IntroductionClifford Shaw and Henry McKay initially proposed the theory in their book published in the year 1942.Highlights variations in crime rates among neighborhoods.Assumes that basis of crime behavior is entirely dependent on neighborhood’s structural and cultural states.
Development of the TheoryClifford and Henry examined distribution of delinquency among various groups in Chicago.Found that cases of delinquency reduced as one moved from the city center outwards.Neighborhoods with high levels of delinquency had high numbers of social problems.Concluded that crime is a likely product of neighborhoods dynamics.
Family as a process leading to crimeSocial disorganization causes juvenile violence by affecting family structures and stability.Family instabilities eliminates essential set of regulations that control youth’s behavior.Weak families and lack of effective guardianship lead to increased crimes.
The influence of SutherlandSutherland sets the stage for understanding several theories on crime based on Differential Association Theory.An individual can acquire criminal tendencies by associating with persons who are considered deviant.This relationship allows persons to learn specific traitsFrequency, and time determine the likelihood of crime
Influence of SutherlandSutherland’s assertion explains the influence of peers in crime processes.Sutherland presents nine propositions that can be summarized as learning crime.Additionally, he addresses explores criminal motivation, communication, logic, and group think.
Neighborhood processes and crime occurrenceSocial disorganization such as low economic status, residential mobility and ethnic heterogeneity affect informal regulations plans.
Neighborhood processes and crime occurrenceNeighborhoods with compromised social state are likely to have sparse local friendship network, unsupervised youths and poor social organization.Lack of effective control measures increases the rates of crimes.Social disorganization models promote the assessment of important social dynamics that result in cohesive and helpful neighborhoods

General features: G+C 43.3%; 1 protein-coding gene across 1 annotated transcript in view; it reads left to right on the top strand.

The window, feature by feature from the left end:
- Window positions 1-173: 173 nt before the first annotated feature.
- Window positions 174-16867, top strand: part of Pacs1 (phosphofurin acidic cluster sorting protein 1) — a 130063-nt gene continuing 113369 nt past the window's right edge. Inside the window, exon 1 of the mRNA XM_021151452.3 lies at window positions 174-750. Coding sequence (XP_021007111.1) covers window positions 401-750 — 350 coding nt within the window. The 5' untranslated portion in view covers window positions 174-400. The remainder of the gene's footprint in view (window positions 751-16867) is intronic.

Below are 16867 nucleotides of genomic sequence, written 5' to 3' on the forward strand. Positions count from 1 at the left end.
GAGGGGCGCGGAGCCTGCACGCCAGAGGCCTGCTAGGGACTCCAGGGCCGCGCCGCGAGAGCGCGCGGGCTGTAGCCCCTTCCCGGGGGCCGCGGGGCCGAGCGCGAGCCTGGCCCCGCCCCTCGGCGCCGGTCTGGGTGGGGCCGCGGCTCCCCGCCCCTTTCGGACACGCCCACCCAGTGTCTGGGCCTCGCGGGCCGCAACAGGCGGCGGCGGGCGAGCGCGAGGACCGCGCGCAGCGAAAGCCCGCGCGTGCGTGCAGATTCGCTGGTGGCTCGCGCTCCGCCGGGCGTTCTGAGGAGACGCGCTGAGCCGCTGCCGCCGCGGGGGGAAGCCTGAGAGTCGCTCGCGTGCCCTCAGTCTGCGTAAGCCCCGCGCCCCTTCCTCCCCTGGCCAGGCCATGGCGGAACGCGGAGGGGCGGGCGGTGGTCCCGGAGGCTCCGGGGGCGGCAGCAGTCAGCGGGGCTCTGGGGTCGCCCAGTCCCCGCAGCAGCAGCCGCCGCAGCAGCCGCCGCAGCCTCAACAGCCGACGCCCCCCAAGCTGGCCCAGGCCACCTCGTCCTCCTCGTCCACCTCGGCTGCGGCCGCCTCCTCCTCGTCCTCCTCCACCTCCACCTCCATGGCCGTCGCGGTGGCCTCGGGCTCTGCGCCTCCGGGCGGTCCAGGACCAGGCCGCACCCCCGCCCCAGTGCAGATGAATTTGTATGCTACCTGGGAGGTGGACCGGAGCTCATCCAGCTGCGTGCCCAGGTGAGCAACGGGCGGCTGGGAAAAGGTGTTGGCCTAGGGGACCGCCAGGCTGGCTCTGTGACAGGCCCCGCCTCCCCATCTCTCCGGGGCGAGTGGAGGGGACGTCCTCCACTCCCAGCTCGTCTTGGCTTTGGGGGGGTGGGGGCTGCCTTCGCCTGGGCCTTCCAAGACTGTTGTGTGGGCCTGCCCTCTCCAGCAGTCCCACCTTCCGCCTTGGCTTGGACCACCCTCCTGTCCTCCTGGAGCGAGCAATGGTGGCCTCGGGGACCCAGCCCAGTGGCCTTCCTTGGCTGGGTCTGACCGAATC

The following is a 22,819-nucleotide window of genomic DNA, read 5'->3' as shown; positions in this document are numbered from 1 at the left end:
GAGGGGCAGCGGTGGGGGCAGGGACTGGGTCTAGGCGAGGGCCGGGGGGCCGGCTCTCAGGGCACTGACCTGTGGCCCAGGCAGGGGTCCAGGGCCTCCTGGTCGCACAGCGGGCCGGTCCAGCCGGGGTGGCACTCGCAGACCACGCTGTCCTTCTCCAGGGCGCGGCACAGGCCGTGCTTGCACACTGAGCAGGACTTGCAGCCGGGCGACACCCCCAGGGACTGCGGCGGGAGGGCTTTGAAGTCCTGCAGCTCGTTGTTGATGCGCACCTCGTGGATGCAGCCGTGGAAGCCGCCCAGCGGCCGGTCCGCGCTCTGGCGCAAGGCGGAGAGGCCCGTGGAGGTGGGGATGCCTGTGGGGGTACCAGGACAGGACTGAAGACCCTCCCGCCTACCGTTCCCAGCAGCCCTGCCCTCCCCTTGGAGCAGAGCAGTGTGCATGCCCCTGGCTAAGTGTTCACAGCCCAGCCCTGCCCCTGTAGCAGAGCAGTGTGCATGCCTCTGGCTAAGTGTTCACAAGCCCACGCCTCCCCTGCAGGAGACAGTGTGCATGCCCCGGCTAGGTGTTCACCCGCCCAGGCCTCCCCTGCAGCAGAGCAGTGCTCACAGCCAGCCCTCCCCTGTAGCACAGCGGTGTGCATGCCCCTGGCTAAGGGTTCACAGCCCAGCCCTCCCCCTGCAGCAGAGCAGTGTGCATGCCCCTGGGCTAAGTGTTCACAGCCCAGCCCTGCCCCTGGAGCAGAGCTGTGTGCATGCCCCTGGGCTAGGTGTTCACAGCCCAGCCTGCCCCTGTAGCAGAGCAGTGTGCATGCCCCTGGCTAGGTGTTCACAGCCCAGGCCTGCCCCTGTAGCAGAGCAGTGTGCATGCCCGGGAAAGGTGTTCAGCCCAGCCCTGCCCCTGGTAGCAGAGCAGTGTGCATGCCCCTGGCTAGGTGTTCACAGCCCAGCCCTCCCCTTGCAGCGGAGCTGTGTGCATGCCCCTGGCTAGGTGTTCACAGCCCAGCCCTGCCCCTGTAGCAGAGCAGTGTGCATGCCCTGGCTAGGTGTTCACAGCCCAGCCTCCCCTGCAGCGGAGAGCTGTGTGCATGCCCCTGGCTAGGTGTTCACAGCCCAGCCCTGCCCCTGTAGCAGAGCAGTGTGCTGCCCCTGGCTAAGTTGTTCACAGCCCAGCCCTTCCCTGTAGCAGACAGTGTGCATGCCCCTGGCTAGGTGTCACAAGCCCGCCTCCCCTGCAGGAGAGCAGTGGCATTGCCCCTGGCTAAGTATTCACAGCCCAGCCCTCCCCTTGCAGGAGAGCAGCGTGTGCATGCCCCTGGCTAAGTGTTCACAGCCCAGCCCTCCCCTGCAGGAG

Economic factors and crime ratesEconomic deprivation leads to social disorganization.Social disorganization and poverty increases violence among youths.Poor communities lacks enough resources for defending their interest collectively.Economic inequalities creates latent hostilities.
The Implication of the theoryPublic spending and private investments should be channeled towards impoverished areas.Family preservation programs should be funded.Large public bureaucracies should be neighborhood-based.
References Akers, R. L. (2009). Social learning and social structure: A general theory of crime and deviance. New Brunswick, N.J: Transaction Publishers. Steenbeek, W., & Hipp, J. R. (2011). A longitudinal test of social disorganization theory: feedback effects among cohesion, social control, and disorder. Criminology, 49(3), Sun, I., Ruth T., & Randy G. (2004). “ Social Disorganization, Legitimacy of local institutions and neighborhood crime: An exploratory study of perceptions of police and local governments,” journal of crime and justice Witherspoon, D., & Ennett, S. (2011). “An Examination of Social Disorganization and Pluralistic Neighborhood Theories with Rural Mothers and Their Adolescents.” Journal Of Youth & Adolescence,